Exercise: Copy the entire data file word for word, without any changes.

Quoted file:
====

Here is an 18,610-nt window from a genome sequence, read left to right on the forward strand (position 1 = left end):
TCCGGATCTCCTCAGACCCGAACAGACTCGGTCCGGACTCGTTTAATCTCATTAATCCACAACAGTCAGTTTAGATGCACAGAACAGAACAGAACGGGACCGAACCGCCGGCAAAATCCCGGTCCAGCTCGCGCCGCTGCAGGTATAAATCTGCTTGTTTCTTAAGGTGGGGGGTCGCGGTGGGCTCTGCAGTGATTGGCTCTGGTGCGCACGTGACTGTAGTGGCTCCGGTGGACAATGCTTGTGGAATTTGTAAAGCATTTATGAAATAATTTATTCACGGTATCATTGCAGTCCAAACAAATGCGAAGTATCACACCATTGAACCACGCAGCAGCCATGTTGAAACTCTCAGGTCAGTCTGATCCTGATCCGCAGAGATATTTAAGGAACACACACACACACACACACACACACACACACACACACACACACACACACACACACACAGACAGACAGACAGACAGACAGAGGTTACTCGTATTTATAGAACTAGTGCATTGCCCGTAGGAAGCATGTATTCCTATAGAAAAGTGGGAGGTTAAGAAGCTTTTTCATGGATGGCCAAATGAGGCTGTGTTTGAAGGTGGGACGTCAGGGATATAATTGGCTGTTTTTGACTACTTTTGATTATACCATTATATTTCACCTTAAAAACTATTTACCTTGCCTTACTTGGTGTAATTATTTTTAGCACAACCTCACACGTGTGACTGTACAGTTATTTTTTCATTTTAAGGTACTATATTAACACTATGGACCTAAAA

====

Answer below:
Here is an 18,610-nt window from a genome sequence, read left to right on the forward strand (position 1 = left end):
TCCGGATCTCCTCAGACCCGAACAGACTCGGTCCGGACTCGTTTAATCTCATTAATCCACAACAGTCAGTTTAGATGCACAGAACAGAACAGAACGGGACCGAACCGCCGGCAAAATCCCGGTCCAGCTCGCGCCGCTGCAGGTATAAATCTGCTTGTTTCTTAAGGTGGGGGGTCGCGGTGGGCTCTGCAGTGATTGGCTCTGGTGCGCACGTGACTGTAGTGGCTCCGGTGGACAATGCTTGTGGAATTTGTAAAGCATTTATGAAATAATTTATTCACGGTATCATTGCAGTCCAAACAAATGCGAAGTATCACACCATTGAACCACGCAGCAGCCATGTTGAAACTCTCAGGTCAGTCTGATCCTGATCCGCAGAGATATTTAAGGAACACACACACACACACACACACACACACACACACACACACACACACACACACACACACAGACAGACAGACAGACAGACAGAGGTTACTCGTATTTATAGAACTAGTGCATTGCCCGTAGGAAGCATGTATTCCTATAGAAAAGTGGGAGGTTAAGAAGCTTTTTCATGGATGGCCAAATGAGGCTGTGTTTGAAGGTGGGACGTCAGGGATATAATTGGCTGTTTTTGACTACTTTTGATTATACCATTATATTTCACCTTAAAAACTATTTACCTTGCCTTACTTGGTGTAATTATTTTTAGCACAACCTCACACGTGTGACTGTACAGTTATTTTTTCATTTTAAGGTACTATATTAACACTATGGACCTAAAA